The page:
On February 2, 2018, the Securities and Exchange Commission approved a change to the New York Stock Exchange’s (Exchange) listing rules that permit companies to use “direct listings” to list their shares on the Exchange based on having a minimum independent valuation of $250 million and without having completed an underwritten initial public offering (IPO) or having their shares first traded on a private market.  Direct listing will continue to be at the NYSE’s discretion and require that the company have an effective resale registration statement on file with the SEC for at least some amount of its outstanding shares. Direct listings provide an option by which private companies can accomplish three goals without requiring an IPO: (a) make their shares a more attractive currency for merger and acquisition activity, (b) provide greater liquidity for existing shareholders, and (c) increase the value of their shares and employee stock options. The SEC approval comes in the wake of recent commentary by SEC Chairman Jay Clayton that he believes more IPOs are needed, noting they are generally beneficial to the retail investor community to the extent they provide investors with more investment alternatives, more opportunities to invest, and greater liquidity.

The revised NYSE listing rules went into effective on February 2, 2018.  The revised rules are Section 102.01B of the NYSE Listed Company Manual, which can be found here, and NYSE Rules 15, 104 and 123D, which can be found here.  The SEC’s Adopting Release can be found here.  The NYSE proposal, as amended, can be found here.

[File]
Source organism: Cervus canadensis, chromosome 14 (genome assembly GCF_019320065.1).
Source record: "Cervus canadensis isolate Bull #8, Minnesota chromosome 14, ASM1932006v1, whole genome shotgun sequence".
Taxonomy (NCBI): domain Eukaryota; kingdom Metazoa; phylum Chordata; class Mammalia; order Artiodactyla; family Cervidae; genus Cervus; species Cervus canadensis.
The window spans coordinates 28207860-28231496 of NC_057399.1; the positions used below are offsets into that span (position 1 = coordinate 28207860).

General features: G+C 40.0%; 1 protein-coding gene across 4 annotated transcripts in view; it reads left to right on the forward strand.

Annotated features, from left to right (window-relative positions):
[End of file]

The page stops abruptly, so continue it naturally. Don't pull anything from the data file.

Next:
Companies have traditionally listed on the Exchange in connection with a firm-commitment underwritten IPO, a transfer from another market, or a spin-off. However, since 2008, under Section 102.01B of the NYSE Listed Company Manual, the Exchange has had the discretion, on a case-by-case basis, to allow companies that have not previously had their common equity securities registered under the Exchange Act, but which have sold common equity securities in a private placement and traded in a private market to list their common equity securities o...

Federal Court Rejects Section 16(b) “Short-Swing Profits” Claim Challenging Share Withholding To Satisfy Taxes